Allergic fungal sinusitis
Allergic fungal sinusitis (AFS), a type of noninvasive fungal sinusitis, is an inflammation of the paranasal sinus mucosa due to allergy to fungi. The inflammation may remodel and erode bone although it is indolent. AFS generally occurs in more than one sinus simultaneously.
In AFS, fungi occupying the atopic immunocompetent patient’s sinuses work like an allergen and trigger cellular immune and humoral responses. As a result, inflammation occurs and blocks the sinuses, and disturbs the secretion balance, encouraging proliferation of the fungi.
AFS is often confused with allergic rhinitis. A carefully examination is therefore required to avoid complications and consequent increase in discomfort and treatment cost.
Main fungal causes of sinusitis
Earlier Aspergillus species of the fungus was considered as the main cause of the sinusitis. However, now-a-days the medical community believes that dematiaceous fungi, aerosolized environmental fungi, are the principal agents that trigger AFS. Dematiaceous is a group of Alternaria, Biploaris and Curvularia fungi species, which are referred to as ABC-D. Other dematiaceous fungi include Exserohilum and Caldosporium species. In some patients, aspergillus is still one of the causes of sinusitis.
There is no standard diagnostic criterion to detect AFS. However, some of the diagnostic features follow:
- Degeneration of the epithelial cells
- Viscous brown nasal discharge
- Fungal elements found in culture or stains
- The patient is hypersensitive to fungal antigens.
- Fungi have not invaded the bone, blood vessels and submucosa.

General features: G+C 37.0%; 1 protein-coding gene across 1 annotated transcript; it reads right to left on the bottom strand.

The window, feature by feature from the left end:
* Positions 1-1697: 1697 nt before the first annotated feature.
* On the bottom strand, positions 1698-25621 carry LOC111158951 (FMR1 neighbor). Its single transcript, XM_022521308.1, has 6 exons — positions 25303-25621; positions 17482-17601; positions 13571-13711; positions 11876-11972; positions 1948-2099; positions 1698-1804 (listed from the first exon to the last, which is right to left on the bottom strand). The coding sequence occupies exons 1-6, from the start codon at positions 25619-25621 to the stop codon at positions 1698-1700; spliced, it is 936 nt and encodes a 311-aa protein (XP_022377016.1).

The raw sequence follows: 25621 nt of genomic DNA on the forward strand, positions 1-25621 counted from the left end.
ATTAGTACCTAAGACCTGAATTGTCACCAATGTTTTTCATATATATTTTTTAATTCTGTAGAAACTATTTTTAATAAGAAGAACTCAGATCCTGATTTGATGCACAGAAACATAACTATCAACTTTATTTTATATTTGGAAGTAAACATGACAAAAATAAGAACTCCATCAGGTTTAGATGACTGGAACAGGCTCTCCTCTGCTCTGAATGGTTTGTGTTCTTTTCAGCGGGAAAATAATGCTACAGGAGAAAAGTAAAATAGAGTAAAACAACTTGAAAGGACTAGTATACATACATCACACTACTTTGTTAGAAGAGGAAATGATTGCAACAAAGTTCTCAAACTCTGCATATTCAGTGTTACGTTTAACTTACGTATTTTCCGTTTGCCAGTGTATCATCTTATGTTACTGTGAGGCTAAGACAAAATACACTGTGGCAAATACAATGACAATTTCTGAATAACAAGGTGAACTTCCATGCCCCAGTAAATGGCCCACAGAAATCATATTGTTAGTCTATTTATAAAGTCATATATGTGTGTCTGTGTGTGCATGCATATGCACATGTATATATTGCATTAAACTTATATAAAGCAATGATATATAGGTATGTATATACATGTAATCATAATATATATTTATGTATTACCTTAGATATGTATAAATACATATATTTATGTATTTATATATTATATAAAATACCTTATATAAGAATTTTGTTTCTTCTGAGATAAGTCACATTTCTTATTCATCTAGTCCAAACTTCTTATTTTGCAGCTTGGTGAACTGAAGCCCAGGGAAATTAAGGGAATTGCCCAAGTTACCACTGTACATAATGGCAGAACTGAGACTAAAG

- Mucosal invasion absent in the tissues collected from the mucosa
- Proven presence of fungal specific immunoglobulin E (IgE)
- A histological examination reveals that mucin featuring eosinophils is attached to the inflamed mucosal tissue. The mucin featuring eosinophils is known as allergic mucin.
- Allergic mucin is tenuous and thick.
- Sinus secretions feature fungal hyphae, Charcot Leyden crystals and eosinophils. The number of eosinophils is extremely large.
- No air-fluid levels in the computed tomography (CT) findings
- Affected sinus is completely opacified in CT.
Signs and symptoms of AFS
- Sinus pressure
- Symptoms of chronic sinusitis, allergic rhinitis and nasal airway obstruction, such as postnasal drainage, purulent nasal discharge and nasal congestion
- Chronic sinusitis patient might have undergone a surgery(s).
- Extreme symptoms include nasal obstruction and nosebleed.
- The patients may already suffer from allergic disorders or asthma.
- Other symptoms include visual disturbances, proptosis and periorbital swelling.
Do not ignore any of the causes of sinusitis to avoid complications.